The Great Housing Collapse is showing signs of being in its death throes.
The Mortgage Bankers Association reported this week that the mortgage delinquency rate dropped to 6.39 percent in October, November, and December. That’s the lowest level since the start of the recession back in the first quarter of 2008. Even better news is the fact loans made since 2008 do not have a delinquency rate higher than what was the norm before the housing collapse and recession started. Roughly 75 percent of the loans that are in trouble were issued before 2007 when so-called “liar loans” were made.
The delinquency rate refers to loans that are at least one payment late but have yet to enter foreclosure.
The inventory of homes actually in foreclosure is dropping as well.
That is a positive sign especially with a slight cooling in the housing market. That means foreclossures won’t be an Albatross around the market’s neck in the event the slow down accelerates. That in turn will help stabilize prices.
Housing prices mark
big year-to-year gains
Even though Northern San Joaquin Valley home sales and prices were down slightly in January from December levels they are up from a year ago.
uTurlock 95380 median price in January was $199,736, up 47.4 percent from a year prior.
uTurlock 95382 median price in January was $241,500, up 23.8 percent from a year prior.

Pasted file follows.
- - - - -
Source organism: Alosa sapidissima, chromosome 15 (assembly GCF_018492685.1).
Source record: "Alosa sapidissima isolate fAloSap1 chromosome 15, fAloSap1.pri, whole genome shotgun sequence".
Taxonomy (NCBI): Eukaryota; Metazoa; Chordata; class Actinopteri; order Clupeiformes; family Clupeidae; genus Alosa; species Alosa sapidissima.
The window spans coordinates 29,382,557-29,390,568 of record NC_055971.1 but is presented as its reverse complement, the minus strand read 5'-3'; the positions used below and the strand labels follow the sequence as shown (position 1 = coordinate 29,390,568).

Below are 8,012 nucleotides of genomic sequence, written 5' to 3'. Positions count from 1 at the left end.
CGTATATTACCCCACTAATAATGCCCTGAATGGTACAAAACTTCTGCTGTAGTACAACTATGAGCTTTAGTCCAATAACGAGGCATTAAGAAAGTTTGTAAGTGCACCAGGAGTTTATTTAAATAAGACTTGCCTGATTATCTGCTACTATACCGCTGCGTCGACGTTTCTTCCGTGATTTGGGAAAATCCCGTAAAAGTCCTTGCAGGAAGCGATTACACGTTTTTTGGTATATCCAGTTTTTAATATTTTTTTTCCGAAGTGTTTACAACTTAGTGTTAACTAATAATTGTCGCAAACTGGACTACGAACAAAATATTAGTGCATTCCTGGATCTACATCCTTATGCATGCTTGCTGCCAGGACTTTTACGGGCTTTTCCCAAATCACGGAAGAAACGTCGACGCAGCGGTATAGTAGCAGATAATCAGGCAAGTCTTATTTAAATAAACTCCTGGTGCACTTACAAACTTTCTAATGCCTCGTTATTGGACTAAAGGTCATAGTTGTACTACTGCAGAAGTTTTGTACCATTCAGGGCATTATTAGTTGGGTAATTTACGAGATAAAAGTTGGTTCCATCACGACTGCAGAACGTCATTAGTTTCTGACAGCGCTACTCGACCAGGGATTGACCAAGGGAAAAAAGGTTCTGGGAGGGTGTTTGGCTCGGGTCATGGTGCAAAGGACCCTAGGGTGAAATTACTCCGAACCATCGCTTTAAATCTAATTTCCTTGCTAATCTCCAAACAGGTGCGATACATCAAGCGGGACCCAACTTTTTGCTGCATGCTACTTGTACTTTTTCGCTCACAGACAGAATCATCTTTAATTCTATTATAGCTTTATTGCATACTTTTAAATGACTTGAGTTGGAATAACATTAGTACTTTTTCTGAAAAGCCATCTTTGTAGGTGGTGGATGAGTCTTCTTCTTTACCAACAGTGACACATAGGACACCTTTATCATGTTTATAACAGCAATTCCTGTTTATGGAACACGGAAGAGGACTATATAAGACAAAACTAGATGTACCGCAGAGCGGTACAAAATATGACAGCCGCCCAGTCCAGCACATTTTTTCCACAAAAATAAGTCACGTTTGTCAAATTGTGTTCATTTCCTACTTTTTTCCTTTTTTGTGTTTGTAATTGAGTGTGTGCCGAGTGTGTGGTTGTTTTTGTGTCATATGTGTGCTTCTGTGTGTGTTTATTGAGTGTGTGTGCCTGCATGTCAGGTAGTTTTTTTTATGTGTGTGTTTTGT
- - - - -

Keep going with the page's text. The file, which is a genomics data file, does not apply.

uManteca 95336 median price in January was $291,250, up 42.1 percent from a year prior.
uManteca 95337 median price in January was $330,000, up 31.5 percent from the year prior.
uRipon 95336 median price in January was $384,500, up 34.9 percent from the year prior.
The zombies are
now alive & well
Two years ago Manteca had plenty of “zombies.”
You could find them everywhere: Moffat Boulevard, West Yosemite A venue, Spreckels Avenue, South Main Street, and downtown.
The zombies were the living dead in real estate — commercial property that has sat vacant for the previous three to five years.
The Wall Street Journal chronicled the trend of zombies coming back to life in November 2011 using an example of a Manteca dentist who had been paying $6,000 a month to rent 1,600 square feet in a commercial strip center in Spreckels Park. The property went into foreclosure. The dentist bought the 25,000-square-foot for a fifth of what the previous owner paid. That meant rent income made his net debt service is $2,000 less than his previous rent.
Since then several vacant spaces have been rented in the complex making the dentist look lkike an investment genius.